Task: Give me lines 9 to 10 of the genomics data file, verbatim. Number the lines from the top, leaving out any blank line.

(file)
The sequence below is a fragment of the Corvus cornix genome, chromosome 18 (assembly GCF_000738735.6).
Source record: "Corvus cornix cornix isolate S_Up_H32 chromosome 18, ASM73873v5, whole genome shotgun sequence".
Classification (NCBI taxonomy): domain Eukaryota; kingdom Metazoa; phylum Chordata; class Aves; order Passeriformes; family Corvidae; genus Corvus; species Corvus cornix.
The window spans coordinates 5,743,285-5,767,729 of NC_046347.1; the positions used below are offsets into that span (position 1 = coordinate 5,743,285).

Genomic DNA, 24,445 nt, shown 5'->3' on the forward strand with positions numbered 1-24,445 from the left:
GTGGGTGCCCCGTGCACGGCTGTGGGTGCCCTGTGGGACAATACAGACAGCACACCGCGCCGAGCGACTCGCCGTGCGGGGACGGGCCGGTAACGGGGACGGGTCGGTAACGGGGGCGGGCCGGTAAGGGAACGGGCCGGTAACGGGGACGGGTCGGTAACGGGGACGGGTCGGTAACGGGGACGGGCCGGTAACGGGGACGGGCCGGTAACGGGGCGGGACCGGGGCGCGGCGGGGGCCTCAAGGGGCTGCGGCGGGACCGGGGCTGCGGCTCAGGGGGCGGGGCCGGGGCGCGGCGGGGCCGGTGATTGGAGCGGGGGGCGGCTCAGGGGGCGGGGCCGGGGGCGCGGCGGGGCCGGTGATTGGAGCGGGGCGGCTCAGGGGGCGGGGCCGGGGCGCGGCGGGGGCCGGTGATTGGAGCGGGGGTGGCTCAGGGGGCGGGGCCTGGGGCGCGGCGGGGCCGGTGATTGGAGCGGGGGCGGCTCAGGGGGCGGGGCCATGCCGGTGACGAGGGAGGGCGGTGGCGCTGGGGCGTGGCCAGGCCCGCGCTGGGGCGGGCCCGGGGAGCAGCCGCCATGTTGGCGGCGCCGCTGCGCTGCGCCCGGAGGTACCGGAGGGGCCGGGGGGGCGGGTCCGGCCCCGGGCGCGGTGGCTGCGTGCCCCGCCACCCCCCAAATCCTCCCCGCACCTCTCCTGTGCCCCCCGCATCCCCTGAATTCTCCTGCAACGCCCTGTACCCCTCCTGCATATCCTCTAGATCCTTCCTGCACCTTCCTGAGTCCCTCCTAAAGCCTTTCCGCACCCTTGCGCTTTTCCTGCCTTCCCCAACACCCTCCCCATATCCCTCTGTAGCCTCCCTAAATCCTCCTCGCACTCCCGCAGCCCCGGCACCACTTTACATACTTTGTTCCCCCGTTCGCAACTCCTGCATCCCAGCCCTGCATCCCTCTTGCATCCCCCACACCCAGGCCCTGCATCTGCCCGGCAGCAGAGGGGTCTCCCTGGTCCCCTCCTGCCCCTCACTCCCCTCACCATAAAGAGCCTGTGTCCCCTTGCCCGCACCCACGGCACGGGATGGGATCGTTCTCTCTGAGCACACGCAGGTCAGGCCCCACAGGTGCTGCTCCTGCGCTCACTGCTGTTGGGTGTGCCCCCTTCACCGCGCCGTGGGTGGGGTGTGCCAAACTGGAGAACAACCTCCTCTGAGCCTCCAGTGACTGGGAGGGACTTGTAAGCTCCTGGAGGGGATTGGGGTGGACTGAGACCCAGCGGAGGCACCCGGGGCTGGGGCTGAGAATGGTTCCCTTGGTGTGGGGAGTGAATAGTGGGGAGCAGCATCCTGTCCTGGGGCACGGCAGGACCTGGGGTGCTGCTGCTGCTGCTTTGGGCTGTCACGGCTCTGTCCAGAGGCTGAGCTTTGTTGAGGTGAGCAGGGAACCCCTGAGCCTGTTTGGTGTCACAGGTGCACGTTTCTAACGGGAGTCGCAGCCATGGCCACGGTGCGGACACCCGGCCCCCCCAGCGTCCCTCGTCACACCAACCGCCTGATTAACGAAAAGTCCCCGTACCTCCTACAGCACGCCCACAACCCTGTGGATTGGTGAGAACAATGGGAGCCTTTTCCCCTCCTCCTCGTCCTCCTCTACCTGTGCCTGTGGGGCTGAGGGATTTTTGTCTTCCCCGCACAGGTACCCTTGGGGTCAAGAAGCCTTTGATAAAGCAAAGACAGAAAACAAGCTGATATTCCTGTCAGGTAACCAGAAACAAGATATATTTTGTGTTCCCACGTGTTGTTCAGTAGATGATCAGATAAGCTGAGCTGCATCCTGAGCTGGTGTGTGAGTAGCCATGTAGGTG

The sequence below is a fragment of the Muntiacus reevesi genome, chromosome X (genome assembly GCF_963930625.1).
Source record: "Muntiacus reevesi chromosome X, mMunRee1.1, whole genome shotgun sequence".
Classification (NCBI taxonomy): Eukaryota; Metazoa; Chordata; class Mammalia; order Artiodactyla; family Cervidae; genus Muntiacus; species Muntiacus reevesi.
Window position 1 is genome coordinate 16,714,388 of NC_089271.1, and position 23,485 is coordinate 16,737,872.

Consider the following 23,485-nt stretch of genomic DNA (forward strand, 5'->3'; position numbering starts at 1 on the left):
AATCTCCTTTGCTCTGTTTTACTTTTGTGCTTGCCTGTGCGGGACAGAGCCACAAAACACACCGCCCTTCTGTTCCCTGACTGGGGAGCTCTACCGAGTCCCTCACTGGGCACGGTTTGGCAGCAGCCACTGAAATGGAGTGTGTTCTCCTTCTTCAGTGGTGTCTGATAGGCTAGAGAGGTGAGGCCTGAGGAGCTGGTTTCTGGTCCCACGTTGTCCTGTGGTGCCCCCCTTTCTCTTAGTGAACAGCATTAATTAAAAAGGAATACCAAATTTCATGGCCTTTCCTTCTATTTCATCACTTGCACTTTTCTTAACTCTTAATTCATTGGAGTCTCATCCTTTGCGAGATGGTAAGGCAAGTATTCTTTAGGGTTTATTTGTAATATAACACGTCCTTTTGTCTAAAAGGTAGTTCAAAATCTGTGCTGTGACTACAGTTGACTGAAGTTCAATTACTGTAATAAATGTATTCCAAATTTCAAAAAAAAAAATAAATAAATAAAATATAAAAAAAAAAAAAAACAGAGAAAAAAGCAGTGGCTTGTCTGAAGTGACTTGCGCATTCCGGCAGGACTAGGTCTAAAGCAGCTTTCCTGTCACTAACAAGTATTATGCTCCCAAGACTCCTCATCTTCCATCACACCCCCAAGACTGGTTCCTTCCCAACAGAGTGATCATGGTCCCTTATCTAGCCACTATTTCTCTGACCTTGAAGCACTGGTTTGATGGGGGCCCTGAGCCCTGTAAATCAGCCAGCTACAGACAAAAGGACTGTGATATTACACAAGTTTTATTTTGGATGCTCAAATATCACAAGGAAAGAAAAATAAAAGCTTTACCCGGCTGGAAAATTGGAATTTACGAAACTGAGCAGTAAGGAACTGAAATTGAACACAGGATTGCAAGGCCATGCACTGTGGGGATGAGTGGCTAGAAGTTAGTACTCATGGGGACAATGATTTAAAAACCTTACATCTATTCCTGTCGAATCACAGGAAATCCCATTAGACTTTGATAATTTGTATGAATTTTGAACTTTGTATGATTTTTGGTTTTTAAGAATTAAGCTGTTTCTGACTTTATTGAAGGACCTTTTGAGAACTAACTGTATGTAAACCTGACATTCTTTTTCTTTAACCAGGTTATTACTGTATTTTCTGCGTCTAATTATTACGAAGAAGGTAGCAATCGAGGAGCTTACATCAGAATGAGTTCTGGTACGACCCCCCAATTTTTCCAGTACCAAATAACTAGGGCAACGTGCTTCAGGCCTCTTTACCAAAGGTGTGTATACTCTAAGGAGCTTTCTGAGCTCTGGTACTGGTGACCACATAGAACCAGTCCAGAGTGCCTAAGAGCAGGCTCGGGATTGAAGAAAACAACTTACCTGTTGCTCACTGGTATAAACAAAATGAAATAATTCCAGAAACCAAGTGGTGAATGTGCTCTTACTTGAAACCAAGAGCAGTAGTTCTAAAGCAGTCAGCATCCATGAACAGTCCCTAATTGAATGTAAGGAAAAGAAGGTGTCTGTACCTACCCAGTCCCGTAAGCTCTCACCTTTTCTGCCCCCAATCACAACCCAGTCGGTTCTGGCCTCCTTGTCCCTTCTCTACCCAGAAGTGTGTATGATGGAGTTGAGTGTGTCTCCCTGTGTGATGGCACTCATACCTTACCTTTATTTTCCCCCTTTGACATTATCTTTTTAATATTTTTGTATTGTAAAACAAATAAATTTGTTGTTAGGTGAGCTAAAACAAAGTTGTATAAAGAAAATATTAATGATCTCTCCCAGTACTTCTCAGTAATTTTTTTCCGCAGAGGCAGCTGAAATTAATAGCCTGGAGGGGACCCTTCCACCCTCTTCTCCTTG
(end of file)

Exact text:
Classification (NCBI taxonomy): Eukaryota; Metazoa; Chordata; class Mammalia; order Artiodactyla; family Cervidae; genus Muntiacus; species Muntiacus reevesi.
Window position 1 is genome coordinate 16,714,388 of NC_089271.1, and position 23,485 is coordinate 16,737,872.